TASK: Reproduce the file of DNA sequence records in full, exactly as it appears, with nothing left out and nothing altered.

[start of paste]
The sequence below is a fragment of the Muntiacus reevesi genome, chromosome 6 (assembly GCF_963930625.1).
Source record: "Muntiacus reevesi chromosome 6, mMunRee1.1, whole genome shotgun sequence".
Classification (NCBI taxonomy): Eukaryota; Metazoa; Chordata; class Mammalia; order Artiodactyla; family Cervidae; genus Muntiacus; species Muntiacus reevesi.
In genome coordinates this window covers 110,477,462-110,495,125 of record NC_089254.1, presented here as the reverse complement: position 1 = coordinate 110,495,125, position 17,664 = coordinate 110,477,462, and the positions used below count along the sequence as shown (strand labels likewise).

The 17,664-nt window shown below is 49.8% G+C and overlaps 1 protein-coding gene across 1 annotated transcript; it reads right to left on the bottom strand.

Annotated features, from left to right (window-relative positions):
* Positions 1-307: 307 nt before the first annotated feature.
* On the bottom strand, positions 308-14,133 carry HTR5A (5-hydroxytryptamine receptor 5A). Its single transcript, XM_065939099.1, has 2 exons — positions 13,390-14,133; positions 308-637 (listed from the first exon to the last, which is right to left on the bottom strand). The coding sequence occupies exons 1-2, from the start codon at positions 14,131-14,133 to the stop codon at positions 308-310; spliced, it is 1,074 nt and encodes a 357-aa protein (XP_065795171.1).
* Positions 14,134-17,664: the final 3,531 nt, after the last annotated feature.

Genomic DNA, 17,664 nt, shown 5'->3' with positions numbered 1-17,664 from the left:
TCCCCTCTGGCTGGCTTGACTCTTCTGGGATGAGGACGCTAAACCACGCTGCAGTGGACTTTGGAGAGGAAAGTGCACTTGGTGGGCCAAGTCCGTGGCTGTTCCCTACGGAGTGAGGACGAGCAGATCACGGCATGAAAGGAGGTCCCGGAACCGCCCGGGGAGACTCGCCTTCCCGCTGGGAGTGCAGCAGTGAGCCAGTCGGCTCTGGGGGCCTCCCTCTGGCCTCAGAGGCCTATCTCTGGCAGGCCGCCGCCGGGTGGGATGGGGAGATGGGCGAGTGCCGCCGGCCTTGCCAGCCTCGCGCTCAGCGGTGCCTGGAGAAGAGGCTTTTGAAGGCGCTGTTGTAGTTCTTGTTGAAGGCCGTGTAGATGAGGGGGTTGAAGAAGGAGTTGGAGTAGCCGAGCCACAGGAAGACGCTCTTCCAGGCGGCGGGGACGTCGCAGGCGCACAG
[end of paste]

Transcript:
The sequence below is a fragment of the Muntiacus reevesi genome, chromosome 6 (assembly GCF_963930625.1).
Source record: "Muntiacus reevesi chromosome 6, mMunRee1.1, whole genome shotgun sequence".
Classification (NCBI taxonomy): Eukaryota; Metazoa; Chordata; class Mammalia; order Artiodactyla; family Cervidae; genus Muntiacus; species Muntiacus reevesi.
In genome coordinates this window covers 110,477,462-110,495,125 of record NC_089254.1, presented here as the reverse complement: position 1 = coordinate 110,495,125, position 17,664 = coordinate 110,477,462, and the positions used below count along the sequence as shown (strand labels likewise).

The 17,664-nt window shown below is 49.8% G+C and overlaps 1 protein-coding gene across 1 annotated transcript; it reads right to left on the bottom strand.

Annotated features, from left to right (window-relative positions):
* Positions 1-307: 307 nt before the first annotated feature.
* On the bottom strand, positions 308-14,133 carry HTR5A (5-hydroxytryptamine receptor 5A). Its single transcript, XM_065939099.1, has 2 exons — positions 13,390-14,133; positions 308-637 (listed from the first exon to the last, which is right to left on the bottom strand). The coding sequence occupies exons 1-2, from the start codon at positions 14,131-14,133 to the stop codon at positions 308-310; spliced, it is 1,074 nt and encodes a 357-aa protein (XP_065795171.1).
* Positions 14,134-17,664: the final 3,531 nt, after the last annotated feature.

Genomic DNA, 17,664 nt, shown 5'->3' with positions numbered 1-17,664 from the left:
TCCCCTCTGGCTGGCTTGACTCTTCTGGGATGAGGACGCTAAACCACGCTGCAGTGGACTTTGGAGAGGAAAGTGCACTTGGTGGGCCAAGTCCGTGGCTGTTCCCTACGGAGTGAGGACGAGCAGATCACGGCATGAAAGGAGGTCCCGGAACCGCCCGGGGAGACTCGCCTTCCCGCTGGGAGTGCAGCAGTGAGCCAGTCGGCTCTGGGGGCCTCCCTCTGGCCTCAGAGGCCTATCTCTGGCAGGCCGCCGCCGGGTGGGATGGGGAGATGGGCGAGTGCCGCCGGCCTTGCCAGCCTCGCGCTCAGCGGTGCCTGGAGAAGAGGCTTTTGAAGGCGCTGTTGTAGTTCTTGTTGAAGGCCGTGTAGATGAGGGGGTTGAAGAAGGAGTTGGAGTAGCCGAGCCACAGGAAGACGCTCTTCCAGGCGGCGGGGACGTCGCAGGCGCACAG